Can small loans up to $250 be enough to fight global poverty? A group of students from the Freeman School and University of Texas at Dallas are banking on it.
The Audubon Global Opportunities Fund won a first place prize of $10,000 in the social entrepreneurship track of the eighth annual Tulane Business Plan Competition. The plan calls for raising $30 million to invest in stable micro-finance institutions across the globe. These institutions provide small loans and lines of credit to those living in poverty in the hopes of spurring economic development in small communities. The fund was one of 10 business plans that university-based entrepreneurs presented to a panel of judges assembled by the Tulane Entrepreneurs Association.
"We definitely want to pursue this," says Edward Crawford (MBA '08, MGM '09), one of nine people behind the venture. "We got some hard questions (from judges), but we were able to answer them. Now we feel prepared to where we can actually send the business plan off to investors."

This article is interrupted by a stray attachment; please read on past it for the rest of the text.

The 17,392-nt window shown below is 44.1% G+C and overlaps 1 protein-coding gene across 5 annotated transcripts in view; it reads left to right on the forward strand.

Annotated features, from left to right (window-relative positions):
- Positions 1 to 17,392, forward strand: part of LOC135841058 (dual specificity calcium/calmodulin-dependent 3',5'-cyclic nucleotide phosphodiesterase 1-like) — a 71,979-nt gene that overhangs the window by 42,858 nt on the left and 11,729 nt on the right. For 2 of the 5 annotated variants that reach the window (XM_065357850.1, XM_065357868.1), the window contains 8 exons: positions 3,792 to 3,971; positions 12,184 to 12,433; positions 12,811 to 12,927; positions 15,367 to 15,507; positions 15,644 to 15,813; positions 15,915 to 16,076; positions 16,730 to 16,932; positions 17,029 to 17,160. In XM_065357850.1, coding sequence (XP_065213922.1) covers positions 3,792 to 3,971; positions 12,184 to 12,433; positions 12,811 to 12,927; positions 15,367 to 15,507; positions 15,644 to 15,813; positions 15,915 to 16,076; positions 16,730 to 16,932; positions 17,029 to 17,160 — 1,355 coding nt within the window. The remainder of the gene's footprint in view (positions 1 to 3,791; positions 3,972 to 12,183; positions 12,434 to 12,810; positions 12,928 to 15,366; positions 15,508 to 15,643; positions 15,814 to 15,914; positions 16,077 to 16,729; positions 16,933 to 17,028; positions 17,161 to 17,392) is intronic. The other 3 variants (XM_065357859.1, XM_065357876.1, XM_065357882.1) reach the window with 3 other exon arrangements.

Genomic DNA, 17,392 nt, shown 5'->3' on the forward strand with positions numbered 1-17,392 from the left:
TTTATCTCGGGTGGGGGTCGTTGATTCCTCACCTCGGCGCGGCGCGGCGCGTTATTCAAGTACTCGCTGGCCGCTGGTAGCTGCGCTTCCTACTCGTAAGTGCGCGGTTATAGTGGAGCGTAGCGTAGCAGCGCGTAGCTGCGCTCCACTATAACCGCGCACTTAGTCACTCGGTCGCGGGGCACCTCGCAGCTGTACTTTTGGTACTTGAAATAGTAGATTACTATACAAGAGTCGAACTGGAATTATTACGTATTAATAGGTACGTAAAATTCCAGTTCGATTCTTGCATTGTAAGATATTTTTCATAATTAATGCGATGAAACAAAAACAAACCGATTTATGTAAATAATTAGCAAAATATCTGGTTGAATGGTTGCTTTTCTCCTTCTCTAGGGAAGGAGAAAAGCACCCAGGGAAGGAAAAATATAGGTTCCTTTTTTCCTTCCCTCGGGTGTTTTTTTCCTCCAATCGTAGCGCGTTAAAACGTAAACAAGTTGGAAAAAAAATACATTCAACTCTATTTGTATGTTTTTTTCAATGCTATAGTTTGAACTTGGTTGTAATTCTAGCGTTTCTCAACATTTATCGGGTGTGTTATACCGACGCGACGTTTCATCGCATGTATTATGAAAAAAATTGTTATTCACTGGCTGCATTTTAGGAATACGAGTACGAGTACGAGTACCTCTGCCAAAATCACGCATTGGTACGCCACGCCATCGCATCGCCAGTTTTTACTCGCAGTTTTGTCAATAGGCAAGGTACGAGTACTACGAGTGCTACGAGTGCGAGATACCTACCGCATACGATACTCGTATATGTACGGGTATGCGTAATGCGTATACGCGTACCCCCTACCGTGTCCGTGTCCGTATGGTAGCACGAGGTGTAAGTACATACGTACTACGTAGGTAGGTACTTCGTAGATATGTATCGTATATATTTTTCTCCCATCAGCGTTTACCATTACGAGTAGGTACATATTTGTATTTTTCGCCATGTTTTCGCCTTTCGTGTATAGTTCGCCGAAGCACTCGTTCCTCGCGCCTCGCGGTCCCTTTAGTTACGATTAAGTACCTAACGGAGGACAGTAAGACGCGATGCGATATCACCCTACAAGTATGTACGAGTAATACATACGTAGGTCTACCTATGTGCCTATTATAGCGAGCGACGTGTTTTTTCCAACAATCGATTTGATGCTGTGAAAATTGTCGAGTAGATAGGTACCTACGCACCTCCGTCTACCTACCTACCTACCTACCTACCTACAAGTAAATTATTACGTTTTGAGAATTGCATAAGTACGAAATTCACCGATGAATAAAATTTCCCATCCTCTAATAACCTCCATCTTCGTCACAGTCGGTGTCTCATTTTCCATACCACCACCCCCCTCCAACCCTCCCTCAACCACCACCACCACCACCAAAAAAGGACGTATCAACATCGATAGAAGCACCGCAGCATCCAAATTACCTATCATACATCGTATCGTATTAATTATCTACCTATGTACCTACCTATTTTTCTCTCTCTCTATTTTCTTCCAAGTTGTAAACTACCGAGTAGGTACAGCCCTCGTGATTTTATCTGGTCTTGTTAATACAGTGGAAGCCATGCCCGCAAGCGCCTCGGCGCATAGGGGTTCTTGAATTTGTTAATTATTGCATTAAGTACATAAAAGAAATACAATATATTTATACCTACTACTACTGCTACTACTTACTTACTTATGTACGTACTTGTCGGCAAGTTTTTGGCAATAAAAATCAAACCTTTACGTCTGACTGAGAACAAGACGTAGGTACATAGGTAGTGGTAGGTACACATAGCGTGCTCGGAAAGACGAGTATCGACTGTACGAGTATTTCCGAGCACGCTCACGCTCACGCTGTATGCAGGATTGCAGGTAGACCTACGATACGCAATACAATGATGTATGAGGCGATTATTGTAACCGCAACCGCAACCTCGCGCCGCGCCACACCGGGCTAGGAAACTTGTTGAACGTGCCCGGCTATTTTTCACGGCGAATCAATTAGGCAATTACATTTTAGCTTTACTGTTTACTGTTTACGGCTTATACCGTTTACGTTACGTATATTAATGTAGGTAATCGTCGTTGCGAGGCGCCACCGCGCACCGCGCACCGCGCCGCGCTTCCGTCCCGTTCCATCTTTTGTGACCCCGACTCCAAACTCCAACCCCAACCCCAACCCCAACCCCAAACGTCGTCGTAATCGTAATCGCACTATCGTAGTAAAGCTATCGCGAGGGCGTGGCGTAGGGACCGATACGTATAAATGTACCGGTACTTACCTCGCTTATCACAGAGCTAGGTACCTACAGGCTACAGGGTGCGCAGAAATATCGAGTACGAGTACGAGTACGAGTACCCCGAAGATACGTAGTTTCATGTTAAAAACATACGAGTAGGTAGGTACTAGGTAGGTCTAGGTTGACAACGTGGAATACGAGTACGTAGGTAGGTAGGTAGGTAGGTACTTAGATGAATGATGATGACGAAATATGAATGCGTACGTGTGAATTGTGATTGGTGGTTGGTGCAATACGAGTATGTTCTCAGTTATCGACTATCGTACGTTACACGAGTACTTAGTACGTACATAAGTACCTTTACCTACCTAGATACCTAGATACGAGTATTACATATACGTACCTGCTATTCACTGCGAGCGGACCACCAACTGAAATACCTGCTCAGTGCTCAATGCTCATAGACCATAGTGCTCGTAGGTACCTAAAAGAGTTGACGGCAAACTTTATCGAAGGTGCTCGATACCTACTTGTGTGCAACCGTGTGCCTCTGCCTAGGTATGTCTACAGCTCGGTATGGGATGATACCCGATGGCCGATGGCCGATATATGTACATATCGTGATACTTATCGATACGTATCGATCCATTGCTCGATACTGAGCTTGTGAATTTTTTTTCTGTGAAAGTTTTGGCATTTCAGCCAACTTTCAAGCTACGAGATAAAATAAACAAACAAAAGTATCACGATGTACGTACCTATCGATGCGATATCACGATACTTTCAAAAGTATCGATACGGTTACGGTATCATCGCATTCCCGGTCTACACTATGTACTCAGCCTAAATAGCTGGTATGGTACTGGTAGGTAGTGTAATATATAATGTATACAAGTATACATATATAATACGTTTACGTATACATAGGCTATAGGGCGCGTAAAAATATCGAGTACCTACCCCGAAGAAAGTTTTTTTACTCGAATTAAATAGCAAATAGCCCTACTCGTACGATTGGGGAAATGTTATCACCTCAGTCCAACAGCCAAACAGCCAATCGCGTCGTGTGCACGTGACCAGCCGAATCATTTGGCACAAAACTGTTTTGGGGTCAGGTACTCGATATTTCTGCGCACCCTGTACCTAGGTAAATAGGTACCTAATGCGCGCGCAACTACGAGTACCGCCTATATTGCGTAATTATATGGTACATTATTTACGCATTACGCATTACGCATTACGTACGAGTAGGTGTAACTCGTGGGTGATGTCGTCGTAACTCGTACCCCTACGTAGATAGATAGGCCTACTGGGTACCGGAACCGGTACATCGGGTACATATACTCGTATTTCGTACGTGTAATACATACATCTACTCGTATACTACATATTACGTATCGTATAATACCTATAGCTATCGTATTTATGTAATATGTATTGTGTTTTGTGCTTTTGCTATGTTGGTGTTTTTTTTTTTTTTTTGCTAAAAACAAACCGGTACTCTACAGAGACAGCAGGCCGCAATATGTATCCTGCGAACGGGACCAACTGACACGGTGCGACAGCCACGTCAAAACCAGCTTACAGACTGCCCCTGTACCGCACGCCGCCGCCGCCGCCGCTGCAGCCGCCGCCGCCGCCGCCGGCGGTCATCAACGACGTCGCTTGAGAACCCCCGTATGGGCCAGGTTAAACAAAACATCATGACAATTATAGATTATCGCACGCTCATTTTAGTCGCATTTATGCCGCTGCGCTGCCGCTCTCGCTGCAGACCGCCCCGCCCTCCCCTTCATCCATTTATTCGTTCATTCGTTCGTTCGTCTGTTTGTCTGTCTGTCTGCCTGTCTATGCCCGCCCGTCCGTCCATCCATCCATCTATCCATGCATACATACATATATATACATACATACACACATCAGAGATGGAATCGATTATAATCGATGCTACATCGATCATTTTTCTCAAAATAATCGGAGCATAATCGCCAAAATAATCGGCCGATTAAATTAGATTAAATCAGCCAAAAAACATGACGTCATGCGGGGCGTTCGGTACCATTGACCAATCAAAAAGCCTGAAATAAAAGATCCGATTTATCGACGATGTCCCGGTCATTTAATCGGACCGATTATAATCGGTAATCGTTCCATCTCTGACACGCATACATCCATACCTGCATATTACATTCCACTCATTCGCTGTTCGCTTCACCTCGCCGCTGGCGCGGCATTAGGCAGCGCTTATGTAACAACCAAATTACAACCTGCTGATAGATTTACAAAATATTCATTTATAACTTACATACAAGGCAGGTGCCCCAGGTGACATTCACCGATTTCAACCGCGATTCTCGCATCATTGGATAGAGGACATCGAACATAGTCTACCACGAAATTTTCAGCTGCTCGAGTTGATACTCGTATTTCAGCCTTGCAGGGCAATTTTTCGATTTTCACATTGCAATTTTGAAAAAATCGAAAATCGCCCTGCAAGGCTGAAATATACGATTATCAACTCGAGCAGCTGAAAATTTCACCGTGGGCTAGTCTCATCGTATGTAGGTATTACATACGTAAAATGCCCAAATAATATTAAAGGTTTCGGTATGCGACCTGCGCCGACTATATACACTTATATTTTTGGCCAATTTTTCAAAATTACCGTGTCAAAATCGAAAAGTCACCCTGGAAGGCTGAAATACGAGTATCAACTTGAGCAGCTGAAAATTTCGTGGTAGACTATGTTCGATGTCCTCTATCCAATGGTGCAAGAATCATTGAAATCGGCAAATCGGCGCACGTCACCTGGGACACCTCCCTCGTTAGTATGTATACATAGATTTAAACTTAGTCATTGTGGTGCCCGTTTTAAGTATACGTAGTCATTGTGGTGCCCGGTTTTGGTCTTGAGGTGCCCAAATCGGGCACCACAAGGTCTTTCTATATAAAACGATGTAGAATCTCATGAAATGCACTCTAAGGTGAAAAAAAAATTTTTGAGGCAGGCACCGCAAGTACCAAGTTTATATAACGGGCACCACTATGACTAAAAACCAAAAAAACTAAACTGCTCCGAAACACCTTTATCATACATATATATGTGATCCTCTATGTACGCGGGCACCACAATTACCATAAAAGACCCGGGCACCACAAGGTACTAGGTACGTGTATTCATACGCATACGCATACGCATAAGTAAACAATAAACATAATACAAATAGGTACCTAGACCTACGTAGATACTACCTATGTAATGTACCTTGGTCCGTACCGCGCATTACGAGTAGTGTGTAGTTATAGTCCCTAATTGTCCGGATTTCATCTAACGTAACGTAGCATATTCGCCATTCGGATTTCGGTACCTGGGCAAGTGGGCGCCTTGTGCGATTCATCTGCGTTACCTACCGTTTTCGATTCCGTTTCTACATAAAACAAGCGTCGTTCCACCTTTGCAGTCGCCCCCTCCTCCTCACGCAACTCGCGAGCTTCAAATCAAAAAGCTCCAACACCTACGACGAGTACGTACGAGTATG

Crawford said he has had inquiries from two investment groups and one hedge fund since winning the competition.
The second-place winner in the social entrepreneurship track was Shallow Crossing, a startup that plans to use renewable energy sources to provide clean water and ice for food and medical storage in developing countries. Banque Pour Tous, which plans to offer banking services to mobile phone users in Africa, took third place. Second place teams each received $5,000 and third-place teams received $2,500.
In the business entrepreneurship division, Just-In-Time Logistics, a technology startup servicing the waste management industry, took the $10,000 grand prize. EnviroBlinds, a company that plans to market window blinds equipped with solar panels, took second place, and Coursepack.net, a service to deliver security-free, ad-subsidized electronic course reading materials to high school and college students, took third place.
The Tulane Business Plan Competition began in 2000 with the goal of teaching students interested in entrepreneurship the skills needed to start a new venture as well as exposing these young entrepreneurs to investors who could fund their businesses.
The competition, which is sponsored by the Freeman School's Levy-Rosenblum Institute for Entrepreneurship, has been held annually, with one exception following Hurricane Katrina, and has
attracted for-profit and not-for-profit business plans from local, regional and national university students.
Last Updated 11/19/08